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What Will the "New Normal" for America Be?: Scenarios

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Oregon Economic Forum 2013

Picking up a thread from the last talk, let me adopt to some degree the rhetoric of the Chinese Communist Party. Let me say that we are coming to the end of a Special Period of Struggle in the American economy. Or perhaps I should look forward to our last speaker's possible next job, and say that as far as the American economy is concerned we hope very much that we are coming to the end of the Years of Living Dangerously. This means we can start thinking about, worrying about, hoping about what a normal economy will look like in America in the future--what will be the "new normal" that will emerge from this Special Period of Struggle, from theses Years of Living Dangerously? Things will be substantially different from the "old normal" we thought we understood back so long ago, back in 2007 and early 2008.

Thus I am here to talk about what the new normal is likely to be. And because I have watched forecasters like Tim down there have to explain over and over again, year after year, why this year is not like the forecast he made last year, I am not going to make forecasts. I am simply going to set out scenarios. I am going to give some alternatives with respect what the US economy as a whole is going to look like, moving into the future, after the next couple of years, when we do get back to a position in which the economy is no longer clearly in substantial disequilibrium.

As far as this audience is concerned, the important things to focus on when looking at what the economy’s "new normal" state will be are three.

  1. There is the cost of capital--the level of interest rates. Because you all are in one form or another either enormous net debtors or enormous net creditors, the terms of which you borrow and lend shape what you do to an extraordinary degree.
  2. There’s the question of economic slack--which applies both to what you sell and what you buy. Is it the case that sellers have an awful lot of pricing power because buyers are desperate and are scrambling to get their hands on resources? Or is it the case that there’s an awful lot of slack and that it’s the buyers who get to pick and choose?
  3. There is the question of margins. The margins you imps and the margins that are imposed on you are of vital importance in trying to figure out how to maneuver in any particular economy.

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Start with rates. Back in the 1990s I would have bet my eyeteeth and my firstborn on the belief that the United States government that had a high national debt would be one in which interest rates were bound to be high--both high real interest rates, as you have a lot of private demand for capital chasing relatively few savers left over after accounting for Treasury purchases, and high nominal interest rates, for on top of those real interest rates would come an inflation premiums because there is always the chance a government will decide to inflate its debt away.

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Thus in the 1990s I was an enthusiastic, advocate, spear carrier, and supporter of Bill Clinton’s deficit-reduction initiative--raise taxes, slash spending, raise taxes and slash spending some more, and so get the debt-to-GDP ratio on the downward trajectory that Clinton got it from 1995-2001 after the Reagan-Bush explosion that had nearly doubled debt-to-GDP since 1981. We at the time thought we had no choice but do do this. We did not want to contemplate what the economy would be like, what interest rates would be like, and how difficult it would be to get funds for investment if the US debt-to-GDP ratio was up to 80% or so.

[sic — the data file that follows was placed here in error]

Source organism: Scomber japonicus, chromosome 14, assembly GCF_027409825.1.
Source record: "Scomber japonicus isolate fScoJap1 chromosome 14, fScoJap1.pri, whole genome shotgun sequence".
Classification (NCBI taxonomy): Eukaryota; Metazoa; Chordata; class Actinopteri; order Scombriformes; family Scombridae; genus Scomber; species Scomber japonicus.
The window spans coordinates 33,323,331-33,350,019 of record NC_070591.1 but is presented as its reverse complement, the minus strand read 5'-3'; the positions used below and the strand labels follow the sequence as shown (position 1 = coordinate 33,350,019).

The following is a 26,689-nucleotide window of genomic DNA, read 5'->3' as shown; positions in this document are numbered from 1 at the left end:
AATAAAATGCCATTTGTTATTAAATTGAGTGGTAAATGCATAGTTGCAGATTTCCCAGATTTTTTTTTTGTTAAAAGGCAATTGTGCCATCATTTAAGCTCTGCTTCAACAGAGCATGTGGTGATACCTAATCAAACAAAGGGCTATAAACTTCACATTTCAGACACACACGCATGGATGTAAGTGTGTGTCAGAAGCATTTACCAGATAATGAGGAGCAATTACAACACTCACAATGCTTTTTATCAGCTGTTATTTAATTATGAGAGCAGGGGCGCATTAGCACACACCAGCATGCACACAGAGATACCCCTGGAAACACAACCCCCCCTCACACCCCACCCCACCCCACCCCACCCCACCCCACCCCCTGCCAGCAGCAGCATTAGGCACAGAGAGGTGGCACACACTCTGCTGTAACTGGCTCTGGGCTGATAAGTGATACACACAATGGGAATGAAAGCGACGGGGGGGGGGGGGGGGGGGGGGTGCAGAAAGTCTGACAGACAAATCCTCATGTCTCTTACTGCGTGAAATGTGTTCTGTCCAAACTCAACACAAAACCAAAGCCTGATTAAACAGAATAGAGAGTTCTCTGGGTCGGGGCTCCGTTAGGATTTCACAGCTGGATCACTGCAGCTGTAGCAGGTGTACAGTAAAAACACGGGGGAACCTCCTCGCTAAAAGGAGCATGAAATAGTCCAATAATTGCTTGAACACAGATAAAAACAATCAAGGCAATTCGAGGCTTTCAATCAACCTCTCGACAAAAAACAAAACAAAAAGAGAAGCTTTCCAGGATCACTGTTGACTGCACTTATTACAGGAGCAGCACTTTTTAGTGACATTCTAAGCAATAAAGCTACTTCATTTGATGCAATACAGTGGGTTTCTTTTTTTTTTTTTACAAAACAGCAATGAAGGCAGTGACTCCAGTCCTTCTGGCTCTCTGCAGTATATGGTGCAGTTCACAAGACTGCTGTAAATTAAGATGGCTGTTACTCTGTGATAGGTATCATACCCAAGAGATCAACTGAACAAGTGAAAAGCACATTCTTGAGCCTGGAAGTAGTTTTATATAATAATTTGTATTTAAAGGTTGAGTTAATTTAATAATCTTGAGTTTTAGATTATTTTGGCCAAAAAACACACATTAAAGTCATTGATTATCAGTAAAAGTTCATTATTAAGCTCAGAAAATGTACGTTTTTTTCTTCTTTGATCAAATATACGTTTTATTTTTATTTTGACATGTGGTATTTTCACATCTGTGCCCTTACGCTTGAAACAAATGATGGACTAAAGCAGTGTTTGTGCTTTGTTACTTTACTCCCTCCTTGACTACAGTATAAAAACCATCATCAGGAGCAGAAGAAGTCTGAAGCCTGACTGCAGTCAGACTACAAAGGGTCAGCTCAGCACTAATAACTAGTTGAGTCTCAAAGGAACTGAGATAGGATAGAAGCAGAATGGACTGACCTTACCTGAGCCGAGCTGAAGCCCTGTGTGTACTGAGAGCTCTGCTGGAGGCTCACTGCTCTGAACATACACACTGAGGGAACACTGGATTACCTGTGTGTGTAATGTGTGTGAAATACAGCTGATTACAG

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Well guess what?

Immediately after World War II we had a high debt-to-GDP ratio. But we also had an extremely tightly regulated financial system, in which financial intermediaries had few options other than to hold Treasuries. And we had a Federal Reserve taking as its principal mission the task of making sure the interest rate on Treasuries was low. Thus it seemed to us at the start of 1990s that we needed to take big steps to be able to get the debt-to-GDP ratio down or we’d face a world with extremely high interest rates and that would be bad for America. The bet was that a high debt-to-GDP ratio was not consistent with low real and nominal Treasury interest rates without substantial financial repression.

That bet turned out to be wrong.

The Reagan-Bush deficits of 1981-1992--boosting defense spending, cutting taxes, and balancing the budget didn't quite work out as his advisors had assured Ronnie that it would--the Bush II reversal of the Clinton policies that had produced a downward debt-to-GDP trajectory in the 1990s, and the effects of the Great Recession have all three tougher pushed us from having a normal American debt-to-GDP ratio of 25% of GDP or lower to a ratio of 75% or so on net debt. Yet there is no sign that this has had any effects to interest rates. We hit the world with extraordinary amounts of US Treasury bond issues. The world swallows them at absurdly high valuations. And then it begs for more.

As Harvard’s Carmen Reinhart says: that for the past decade and a half, the central banks in the world have been the equivalent for the United States of Japan’s inertial postal savers. If it’s not the central banks of the world, it's US financial intermediaries that want to hold much safer portfolios than they wanted six years ago. If it’s not US financial intermediaries, then it’s the emerging superrich of China who think that their grandchildren may be living in the United States, and thus having a large share of their portfolios in US Treasuries strikes them as a good idea.

Thus the "new normal" in which interest rates, especially interest rates on U.S. Treasuries, are likely to be remarkably low. This is going to be good for those of you who are debtors. This is going to make life awkward for those of you who are creditors--especially those of you who are financial intermediaries, and who really can’t pay your depositors less than zero. But those of you who in such positions now have a powerful advocate in the Federal Reserve board right now: Jeremy Stein.